Recently, I commented on boutique hotels. These are usually larger than a bed and breakfast, but smaller than the typical chain hotel. What sets them apart, however, is not their size, but a twofold emphasis. First, is an emphasis on customer service; second is offering a unique experience, such as an eco-hotel.
Similar to that second characteristic of the boutiques are the hotels that aim at the family market and offer child-friendly facilities. What are some of the features that would make a hotel child friendly?
1. Location, location, location. Hotels for business travelers want a facility near the corporate parks; those that seek the travelers’ patronage locate near the exit ramps of the interstate. A child-friendly hotel is constructed close to the things kids love to visits, amusement and water parks, children’s museums, parks and zoos. They might even offer a “family concierge” that can inform guests of nearby family attractions.
2. What’s for dinner? Children friendly hotels advertise “kids eat free.” They also offer a special children’s menu with traditional kids’ fare. Some hotels go even further. New York's The Peninsula offers a "Fifth Avenue Fairy Princess" package, in which little girls accompanying their mothers for lunch at the exclusive Manhattan restaurant, La Grenouille, receive a Tiffany & Co. silver spoon engraved with their initials as a souvenir.
3. Who sleeps where? Family travelers, meaning adults accompanied by children or grandchildren, account for 30 percent of leisure travelers in the United States. At home, they sleep in separate rooms. So too, the children-friendly hotel will offer suites with a bedroom for mom and dad and a separate living area with a pullout couch for the kids.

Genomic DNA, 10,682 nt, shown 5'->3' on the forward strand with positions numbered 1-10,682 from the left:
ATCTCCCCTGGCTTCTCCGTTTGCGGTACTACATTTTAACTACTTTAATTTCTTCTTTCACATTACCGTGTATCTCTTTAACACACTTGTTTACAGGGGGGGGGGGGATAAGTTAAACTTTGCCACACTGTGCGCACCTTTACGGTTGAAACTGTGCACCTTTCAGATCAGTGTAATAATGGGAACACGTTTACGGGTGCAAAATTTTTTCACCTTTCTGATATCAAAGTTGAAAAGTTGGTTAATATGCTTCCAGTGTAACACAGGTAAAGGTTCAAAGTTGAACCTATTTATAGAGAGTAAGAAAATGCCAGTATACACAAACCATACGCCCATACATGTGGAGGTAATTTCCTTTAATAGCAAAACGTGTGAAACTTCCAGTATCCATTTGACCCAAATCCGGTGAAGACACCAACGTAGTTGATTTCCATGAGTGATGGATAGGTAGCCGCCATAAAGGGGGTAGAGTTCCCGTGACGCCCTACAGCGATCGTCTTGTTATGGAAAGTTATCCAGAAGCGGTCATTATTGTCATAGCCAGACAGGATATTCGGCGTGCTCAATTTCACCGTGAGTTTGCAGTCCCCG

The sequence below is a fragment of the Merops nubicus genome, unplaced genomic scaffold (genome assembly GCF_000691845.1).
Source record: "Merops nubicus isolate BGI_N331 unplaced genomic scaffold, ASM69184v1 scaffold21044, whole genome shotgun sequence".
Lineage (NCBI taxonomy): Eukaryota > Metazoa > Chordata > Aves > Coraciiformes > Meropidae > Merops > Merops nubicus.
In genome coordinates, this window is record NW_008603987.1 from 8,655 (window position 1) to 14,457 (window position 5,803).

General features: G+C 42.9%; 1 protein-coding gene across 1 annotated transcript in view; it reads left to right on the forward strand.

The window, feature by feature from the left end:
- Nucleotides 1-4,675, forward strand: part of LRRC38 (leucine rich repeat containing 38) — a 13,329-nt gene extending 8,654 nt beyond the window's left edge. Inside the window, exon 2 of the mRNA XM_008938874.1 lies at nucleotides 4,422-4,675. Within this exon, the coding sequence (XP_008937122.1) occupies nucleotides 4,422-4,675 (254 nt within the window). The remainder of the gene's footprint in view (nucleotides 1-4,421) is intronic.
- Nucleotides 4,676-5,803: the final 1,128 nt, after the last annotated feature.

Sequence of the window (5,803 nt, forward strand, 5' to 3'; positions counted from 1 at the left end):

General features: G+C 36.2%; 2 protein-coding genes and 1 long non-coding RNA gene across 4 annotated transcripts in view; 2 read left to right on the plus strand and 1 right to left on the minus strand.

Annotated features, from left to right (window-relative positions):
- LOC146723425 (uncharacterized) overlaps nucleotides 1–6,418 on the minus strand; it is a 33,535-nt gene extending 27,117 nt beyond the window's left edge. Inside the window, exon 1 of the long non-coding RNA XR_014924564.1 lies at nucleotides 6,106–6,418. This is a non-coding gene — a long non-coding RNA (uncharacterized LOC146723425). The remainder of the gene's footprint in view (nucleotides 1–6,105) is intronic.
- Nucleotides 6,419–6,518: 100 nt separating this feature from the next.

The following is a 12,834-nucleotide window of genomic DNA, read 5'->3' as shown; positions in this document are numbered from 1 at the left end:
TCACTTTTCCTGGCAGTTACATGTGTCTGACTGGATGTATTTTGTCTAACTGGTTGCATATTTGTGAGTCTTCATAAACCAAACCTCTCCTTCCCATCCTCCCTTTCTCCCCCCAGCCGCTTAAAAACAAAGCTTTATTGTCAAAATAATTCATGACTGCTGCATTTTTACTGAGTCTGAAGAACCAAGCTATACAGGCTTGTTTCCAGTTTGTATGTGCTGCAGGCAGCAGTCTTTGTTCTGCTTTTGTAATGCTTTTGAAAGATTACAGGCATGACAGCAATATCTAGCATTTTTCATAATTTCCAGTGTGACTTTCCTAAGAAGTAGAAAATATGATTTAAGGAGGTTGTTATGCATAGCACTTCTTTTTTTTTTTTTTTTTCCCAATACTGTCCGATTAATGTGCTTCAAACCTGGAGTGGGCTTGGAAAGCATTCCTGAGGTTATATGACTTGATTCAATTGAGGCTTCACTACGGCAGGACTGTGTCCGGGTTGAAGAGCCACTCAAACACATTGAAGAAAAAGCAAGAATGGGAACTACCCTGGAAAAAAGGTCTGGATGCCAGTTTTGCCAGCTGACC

4. Hotel activities. If you have trouble keeping your child entertained every minute of your vacation, why not let the hotel take a turn? Some hotels are now offering in-house camps where kids can participate in activities like arts and crafts and book readings. For example, at the Inn of the Anasazi in Santa Fe, N.M., parents and their children can learn how to cook gourmet macaroni and cheese with the hotel's head chef. Bamboo-pole fishing, crabbing and lei-making are the standard activities of the "Keiki Club," a kids' camp at the Kahala Hotel and Resort in Hawaii. The hotel also offers story readings given by costumed employees or actual children's book authors.
Like the boutiques, the child friendly hotels offer an alternative for the vacationer. But keep in mind too, that it offers an alternative to those seeking employment in the hospitality industry. Now, in addition to the front desk, housekeeping and restaurant staff, the child friendly facility will need game leaders, story readers and activity directors. There might just be a place for you in a child friendly hotel.
By Joe Fairchild - Joe who writes for Nexxt, has a strong background in employee training and customer service. Semi-retired, he continues working in the hospitality industry for the customer interaction and travel discounts. A veteran financial advisor and public speaker, he delights in helping others find their path and achieve their goals. Read more of his blogs at HospitalityJobsiteBlog.com